Thursday, 25 October 2018

"It is now one of my most prized possessions and something I will treasure forever. Having a model crafted by my grandfather, which also reminds me of the brilliant times I spent at Brighton College, is a wonderful thing to have."

Some of my earliest memories are of my grandfather working in his shed, creating all manner of things - be it furniture, dolls houses, toys for myself, or anything else he could imagine! From a young age, my grandfather always had a passion for woodwork. This primarily developed at his school where he studied it and was told he had a natural skill by one of his teachers. His passion was then accelerated during the Second World War. He was relocated to live briefly with his uncle who happened to be a woodworker who specialised in fretwork – something my grandfather particularly liked due to the detail and intricacies of it.

During his final years at school, he was one of the select few who were given the opportunity to take an apprenticeship as a cabinet maker at a highly regarded factory in London, near Hackney. On his first day, however, he was sent to the glue room and couldn’t abide the smell as it was made from all sorts of things, such as rabbit skin and old bones. As a result, he decided not to take on the apprenticeship as it made him feel too sick! In the end, my grandfather found his second love – writing. He started work at Reed, eventually becoming the Publishing Director. Throughout his career, he carried on with woodworking, finding it therapeutic after a day in the office. Fast forward to the present day, he still loves his craft and cannot be torn away from his prized shed!

Over the past several years, my grandfather’s skill has been recognised through the bird boxes and models he creates, becoming ‘famous’ locally. During a visit to our extended family in America, he admired a stall selling bird boxes and decided to try and make one himself. After being incredibly successful and selling over 40 in one day at a local craft fair, he decided to pursue his hobby more seriously. My grandfather has created a myriad of different boxes and models using scrapped timber. For example, he’s made representations of the Tardis from Dr Who, The Middle House pub in Mayfield, the Woodman’s Cottage from a fairy tale book my sister read, a traditional red Telephone Box, and the Duck House which was famously claimed during the MP expenses scandal.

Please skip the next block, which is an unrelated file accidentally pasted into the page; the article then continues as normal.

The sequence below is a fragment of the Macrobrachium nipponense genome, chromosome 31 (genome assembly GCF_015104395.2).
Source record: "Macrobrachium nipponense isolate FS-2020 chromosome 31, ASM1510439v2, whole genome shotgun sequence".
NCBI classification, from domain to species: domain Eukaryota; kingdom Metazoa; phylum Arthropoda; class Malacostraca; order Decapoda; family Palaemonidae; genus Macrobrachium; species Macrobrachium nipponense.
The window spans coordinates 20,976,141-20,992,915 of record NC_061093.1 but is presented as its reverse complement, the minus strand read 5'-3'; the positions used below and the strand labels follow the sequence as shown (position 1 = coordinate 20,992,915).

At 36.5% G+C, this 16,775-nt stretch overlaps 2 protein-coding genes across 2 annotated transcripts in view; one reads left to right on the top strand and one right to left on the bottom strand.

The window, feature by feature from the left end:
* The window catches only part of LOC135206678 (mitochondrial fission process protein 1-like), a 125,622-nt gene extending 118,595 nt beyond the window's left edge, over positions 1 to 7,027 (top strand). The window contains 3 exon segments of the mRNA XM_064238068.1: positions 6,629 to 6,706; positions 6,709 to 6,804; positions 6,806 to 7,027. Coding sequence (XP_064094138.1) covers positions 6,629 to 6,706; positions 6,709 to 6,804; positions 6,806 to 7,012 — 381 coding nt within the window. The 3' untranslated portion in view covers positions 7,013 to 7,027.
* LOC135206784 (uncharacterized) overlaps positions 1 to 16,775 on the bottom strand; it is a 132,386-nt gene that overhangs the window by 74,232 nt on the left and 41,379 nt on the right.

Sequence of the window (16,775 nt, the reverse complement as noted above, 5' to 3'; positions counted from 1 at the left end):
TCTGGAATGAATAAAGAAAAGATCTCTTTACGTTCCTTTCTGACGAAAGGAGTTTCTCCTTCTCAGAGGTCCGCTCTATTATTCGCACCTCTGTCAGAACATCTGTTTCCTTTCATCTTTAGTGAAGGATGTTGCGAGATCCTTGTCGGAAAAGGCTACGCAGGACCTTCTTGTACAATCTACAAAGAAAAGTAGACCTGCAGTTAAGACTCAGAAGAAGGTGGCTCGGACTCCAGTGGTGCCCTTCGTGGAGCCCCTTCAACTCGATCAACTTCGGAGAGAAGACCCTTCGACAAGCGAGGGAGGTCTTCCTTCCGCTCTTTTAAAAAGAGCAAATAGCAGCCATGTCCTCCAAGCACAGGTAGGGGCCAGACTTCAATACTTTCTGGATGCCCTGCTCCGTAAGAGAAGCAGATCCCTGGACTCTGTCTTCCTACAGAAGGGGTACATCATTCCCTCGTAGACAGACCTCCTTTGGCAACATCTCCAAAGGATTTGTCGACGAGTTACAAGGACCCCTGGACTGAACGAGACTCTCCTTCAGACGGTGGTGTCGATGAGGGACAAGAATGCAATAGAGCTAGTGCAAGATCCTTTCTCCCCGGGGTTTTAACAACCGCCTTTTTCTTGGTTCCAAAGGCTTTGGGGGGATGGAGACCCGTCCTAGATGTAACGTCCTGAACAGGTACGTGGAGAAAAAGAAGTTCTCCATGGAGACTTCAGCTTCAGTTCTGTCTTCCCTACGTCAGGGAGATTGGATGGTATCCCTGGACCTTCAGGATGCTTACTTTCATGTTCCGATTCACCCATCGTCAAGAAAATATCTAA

Recently, as he isn’t getting any younger and soon may not be as dexterous, I asked him to make me a model with personal sentimental value. For me, this was Brighton College. After a lot of deliberation and planning, he finally agreed, and gifted the model to me for my 24th birthday. It is now one of my most prized possessions and something I will treasure forever. Having a model crafted by my grandfather, which also reminds me of the brilliant times I spent at Brighton College, is a wonderful thing to have. He also tailored it to my time at the College; due to the fact it was impractical to recreate the glass doors of the main building, instead, he replicated the front door of Abraham – the house I was in – allowing me to have a memento of both.

Given he is 85, it’s impressive my grandfather can still create models like this. I hope that when I’m his age, I will have a hobby which I’m half as good at, as he is with woodwork!

A big thank you to Jake Sayer (Ab. 2008-13) for sharing this lovely news with us! Jake is fondly remembered at Brighton, especially by his House Master of Abraham, Paul Wilson:

 "I had a good first impression of Jake in my first few days of taking over the reins from Ken Grocott to the extent that I asked him late on Thursday night in that first week if he wouldn’t mind interviewing me in the House assembly the following morning. Jake struck the right chord and avoided asking me anything too embarrassing but still managed to make it entertaining, which considering the material he had to work with was quite an achievement! Jake shared a room that year right at the top of the House overlooking the quad with Dougie Glynne-Jones, and I remember showing an inspector around their room, which only just passed the UK decency laws (Ken Grocott put it succinctly, no boobs or pubes!) but they had taken it to the edge and I was relieved that the inspector shared my interpretation of the law! Jake was a very positive and sociable young man, incredibly well liked by all of his year group, and it was great to catch up with him at a recent OB event and see that he was on great form and still full of joie de vivre."

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